Awake Neurologic Testing During Aneurysm Repair Decreases Ischemic Injury Risk

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While sedated but conscious, 3 of the 30 patients developed warning signs of ischemia.
While sedated but conscious, 3 of the 30 patients developed warning signs of ischemia.

HealthDay News — "Awake" brain surgery may improve treatment of brain aneurysms, according to a study published in the Journal of Neurosurgery.

Testing the procedure on 30 aneurysm patients, study leader Saleem Abdulrauf, MD, and his team at Saint Louis University were able to communicate with the patients and test their brain function during surgery.

While sedated but conscious, 3 of the 30 patients developed warning signs of ischemia, such as blurred vision or the inability to make a fist.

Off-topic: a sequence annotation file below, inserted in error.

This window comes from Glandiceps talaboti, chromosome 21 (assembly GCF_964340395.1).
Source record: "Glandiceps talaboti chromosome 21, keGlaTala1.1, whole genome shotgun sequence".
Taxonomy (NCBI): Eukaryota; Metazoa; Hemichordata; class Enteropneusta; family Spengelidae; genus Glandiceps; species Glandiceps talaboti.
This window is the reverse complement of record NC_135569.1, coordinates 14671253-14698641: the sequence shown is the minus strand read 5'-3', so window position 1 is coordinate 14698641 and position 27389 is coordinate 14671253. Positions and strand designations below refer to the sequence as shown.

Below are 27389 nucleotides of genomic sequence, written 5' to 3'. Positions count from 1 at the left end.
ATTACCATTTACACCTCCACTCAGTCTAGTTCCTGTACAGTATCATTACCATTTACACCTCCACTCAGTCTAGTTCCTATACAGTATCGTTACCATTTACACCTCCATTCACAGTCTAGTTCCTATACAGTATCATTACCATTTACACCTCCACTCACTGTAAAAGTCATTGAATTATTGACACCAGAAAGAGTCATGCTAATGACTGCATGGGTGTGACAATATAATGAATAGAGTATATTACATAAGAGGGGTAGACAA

When these warning signs developed, the doctors were able to reposition the clips and resolve potential issues within seconds, according to the authors.

"The 3 patients who developed neurological deterioration without a concomitant neurophysiological finding during temporary clipping revealed a potential advantage of awake aneurysm surgery (i.e., in decreasing the risk of ischemic injury)," the authors write.

Reference

Abdulrauf SI, Vuong P, Patel R, et al. “Awake” clipping of cerebral aneurysms: report of initial series. J Neurosurg. 2017;127(2):311-318.

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